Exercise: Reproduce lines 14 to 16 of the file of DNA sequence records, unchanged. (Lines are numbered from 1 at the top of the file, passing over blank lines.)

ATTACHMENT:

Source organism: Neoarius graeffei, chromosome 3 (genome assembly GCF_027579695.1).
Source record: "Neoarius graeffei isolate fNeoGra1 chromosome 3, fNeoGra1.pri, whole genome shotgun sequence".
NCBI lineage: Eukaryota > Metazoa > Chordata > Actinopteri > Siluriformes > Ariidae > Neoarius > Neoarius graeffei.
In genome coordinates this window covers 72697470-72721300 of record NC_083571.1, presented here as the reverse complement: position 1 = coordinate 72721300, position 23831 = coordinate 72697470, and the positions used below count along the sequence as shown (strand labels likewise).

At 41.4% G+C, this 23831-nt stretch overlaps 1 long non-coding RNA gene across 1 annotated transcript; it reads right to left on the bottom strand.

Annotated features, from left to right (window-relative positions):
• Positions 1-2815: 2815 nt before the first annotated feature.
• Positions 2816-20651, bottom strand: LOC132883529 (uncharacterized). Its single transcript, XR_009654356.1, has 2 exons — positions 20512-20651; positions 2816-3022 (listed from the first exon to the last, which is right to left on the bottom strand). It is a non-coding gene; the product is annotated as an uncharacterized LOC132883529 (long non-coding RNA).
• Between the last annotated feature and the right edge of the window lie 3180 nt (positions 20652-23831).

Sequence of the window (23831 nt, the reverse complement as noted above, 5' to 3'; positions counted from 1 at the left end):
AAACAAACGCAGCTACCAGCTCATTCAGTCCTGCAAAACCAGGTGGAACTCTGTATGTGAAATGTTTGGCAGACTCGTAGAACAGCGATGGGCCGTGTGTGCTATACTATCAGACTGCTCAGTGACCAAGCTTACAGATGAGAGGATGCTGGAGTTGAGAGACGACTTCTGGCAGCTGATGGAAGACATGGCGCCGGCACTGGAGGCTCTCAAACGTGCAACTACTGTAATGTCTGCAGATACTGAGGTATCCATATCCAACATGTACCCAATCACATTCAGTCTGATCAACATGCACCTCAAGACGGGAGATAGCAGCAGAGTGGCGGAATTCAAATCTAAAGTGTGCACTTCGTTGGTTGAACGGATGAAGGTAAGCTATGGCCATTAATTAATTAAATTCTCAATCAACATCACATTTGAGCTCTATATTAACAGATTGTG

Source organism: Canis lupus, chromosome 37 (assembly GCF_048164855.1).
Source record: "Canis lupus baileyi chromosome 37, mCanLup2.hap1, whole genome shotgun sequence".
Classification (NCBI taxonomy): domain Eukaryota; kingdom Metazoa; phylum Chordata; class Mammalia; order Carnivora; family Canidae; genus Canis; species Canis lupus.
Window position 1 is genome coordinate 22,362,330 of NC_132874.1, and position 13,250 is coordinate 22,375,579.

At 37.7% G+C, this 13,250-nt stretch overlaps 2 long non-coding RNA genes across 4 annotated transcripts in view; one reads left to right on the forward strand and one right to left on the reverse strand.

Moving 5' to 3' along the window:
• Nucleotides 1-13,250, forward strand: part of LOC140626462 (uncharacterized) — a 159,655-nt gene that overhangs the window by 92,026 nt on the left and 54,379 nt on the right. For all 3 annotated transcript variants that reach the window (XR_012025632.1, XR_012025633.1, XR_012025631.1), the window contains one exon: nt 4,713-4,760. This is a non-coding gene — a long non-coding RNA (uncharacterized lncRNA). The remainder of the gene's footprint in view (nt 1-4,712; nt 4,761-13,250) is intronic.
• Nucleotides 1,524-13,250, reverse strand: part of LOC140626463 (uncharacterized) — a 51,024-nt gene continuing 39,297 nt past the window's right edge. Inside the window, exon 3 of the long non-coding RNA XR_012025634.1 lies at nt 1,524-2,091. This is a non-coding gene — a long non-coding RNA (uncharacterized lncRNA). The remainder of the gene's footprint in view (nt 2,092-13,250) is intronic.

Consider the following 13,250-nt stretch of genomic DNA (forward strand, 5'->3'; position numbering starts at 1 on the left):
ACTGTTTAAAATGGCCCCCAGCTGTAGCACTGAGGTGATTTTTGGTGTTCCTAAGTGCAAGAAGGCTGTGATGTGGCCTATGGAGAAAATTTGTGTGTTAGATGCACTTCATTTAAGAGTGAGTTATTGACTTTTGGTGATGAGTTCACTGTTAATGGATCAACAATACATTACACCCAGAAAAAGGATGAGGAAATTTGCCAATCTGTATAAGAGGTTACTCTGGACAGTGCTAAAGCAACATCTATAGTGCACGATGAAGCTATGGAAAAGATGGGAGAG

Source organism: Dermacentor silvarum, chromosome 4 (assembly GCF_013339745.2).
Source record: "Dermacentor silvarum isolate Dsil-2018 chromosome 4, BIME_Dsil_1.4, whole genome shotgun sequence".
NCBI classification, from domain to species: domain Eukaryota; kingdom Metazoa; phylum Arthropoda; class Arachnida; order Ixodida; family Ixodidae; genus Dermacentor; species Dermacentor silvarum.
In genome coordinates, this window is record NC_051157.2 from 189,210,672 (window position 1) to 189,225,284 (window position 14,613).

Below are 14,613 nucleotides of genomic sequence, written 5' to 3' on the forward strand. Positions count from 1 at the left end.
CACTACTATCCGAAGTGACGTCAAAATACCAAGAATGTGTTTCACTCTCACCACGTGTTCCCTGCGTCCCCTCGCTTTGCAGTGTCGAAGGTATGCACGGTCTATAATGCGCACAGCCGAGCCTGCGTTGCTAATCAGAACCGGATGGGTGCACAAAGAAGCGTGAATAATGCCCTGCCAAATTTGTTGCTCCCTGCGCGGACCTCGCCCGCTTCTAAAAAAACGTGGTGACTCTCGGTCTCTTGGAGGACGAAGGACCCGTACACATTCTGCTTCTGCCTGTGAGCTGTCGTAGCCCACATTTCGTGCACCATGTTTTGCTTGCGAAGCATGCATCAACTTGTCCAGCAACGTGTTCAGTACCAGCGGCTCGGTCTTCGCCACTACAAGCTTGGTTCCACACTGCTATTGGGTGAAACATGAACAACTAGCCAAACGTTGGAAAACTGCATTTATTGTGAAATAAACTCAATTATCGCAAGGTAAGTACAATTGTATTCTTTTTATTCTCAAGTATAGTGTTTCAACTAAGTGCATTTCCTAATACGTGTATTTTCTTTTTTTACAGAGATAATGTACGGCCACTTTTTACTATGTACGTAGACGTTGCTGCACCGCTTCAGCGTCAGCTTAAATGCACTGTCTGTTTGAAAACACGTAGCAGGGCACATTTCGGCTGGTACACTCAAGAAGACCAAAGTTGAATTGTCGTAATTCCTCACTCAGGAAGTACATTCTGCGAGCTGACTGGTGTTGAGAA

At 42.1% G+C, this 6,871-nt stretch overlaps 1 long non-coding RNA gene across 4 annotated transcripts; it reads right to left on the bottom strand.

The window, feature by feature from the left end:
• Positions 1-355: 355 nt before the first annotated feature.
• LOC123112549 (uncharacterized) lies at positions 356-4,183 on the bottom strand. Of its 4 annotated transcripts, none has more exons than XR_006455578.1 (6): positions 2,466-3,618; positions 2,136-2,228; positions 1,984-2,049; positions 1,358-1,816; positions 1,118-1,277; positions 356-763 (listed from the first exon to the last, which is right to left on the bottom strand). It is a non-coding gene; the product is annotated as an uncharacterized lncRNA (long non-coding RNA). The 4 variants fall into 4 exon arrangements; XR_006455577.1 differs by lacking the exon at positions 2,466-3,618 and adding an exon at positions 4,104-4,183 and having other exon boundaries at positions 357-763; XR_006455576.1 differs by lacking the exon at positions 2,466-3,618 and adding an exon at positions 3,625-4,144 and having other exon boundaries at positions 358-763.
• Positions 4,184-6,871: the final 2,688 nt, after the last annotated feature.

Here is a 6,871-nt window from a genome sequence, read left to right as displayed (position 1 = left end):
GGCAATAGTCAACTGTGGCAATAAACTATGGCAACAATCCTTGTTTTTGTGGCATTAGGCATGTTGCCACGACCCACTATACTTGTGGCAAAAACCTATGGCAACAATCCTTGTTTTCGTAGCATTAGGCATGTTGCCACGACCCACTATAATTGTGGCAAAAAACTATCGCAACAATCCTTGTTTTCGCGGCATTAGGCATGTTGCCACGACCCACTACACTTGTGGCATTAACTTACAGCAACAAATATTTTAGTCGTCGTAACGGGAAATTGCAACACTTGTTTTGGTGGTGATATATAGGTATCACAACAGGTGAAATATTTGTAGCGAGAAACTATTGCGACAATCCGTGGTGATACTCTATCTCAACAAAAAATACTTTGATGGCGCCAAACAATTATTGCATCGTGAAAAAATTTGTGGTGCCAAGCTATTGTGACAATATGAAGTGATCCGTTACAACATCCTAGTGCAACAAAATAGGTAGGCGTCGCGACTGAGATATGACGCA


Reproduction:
Classification (NCBI taxonomy): domain Eukaryota; kingdom Metazoa; phylum Chordata; class Mammalia; order Carnivora; family Canidae; genus Canis; species Canis lupus.
Window position 1 is genome coordinate 22,362,330 of NC_132874.1, and position 13,250 is coordinate 22,375,579.

At 37.7% G+C, this 13,250-nt stretch overlaps 2 long non-coding RNA genes across 4 annotated transcripts in view; one reads left to right on the forward strand and one right to left on the reverse strand.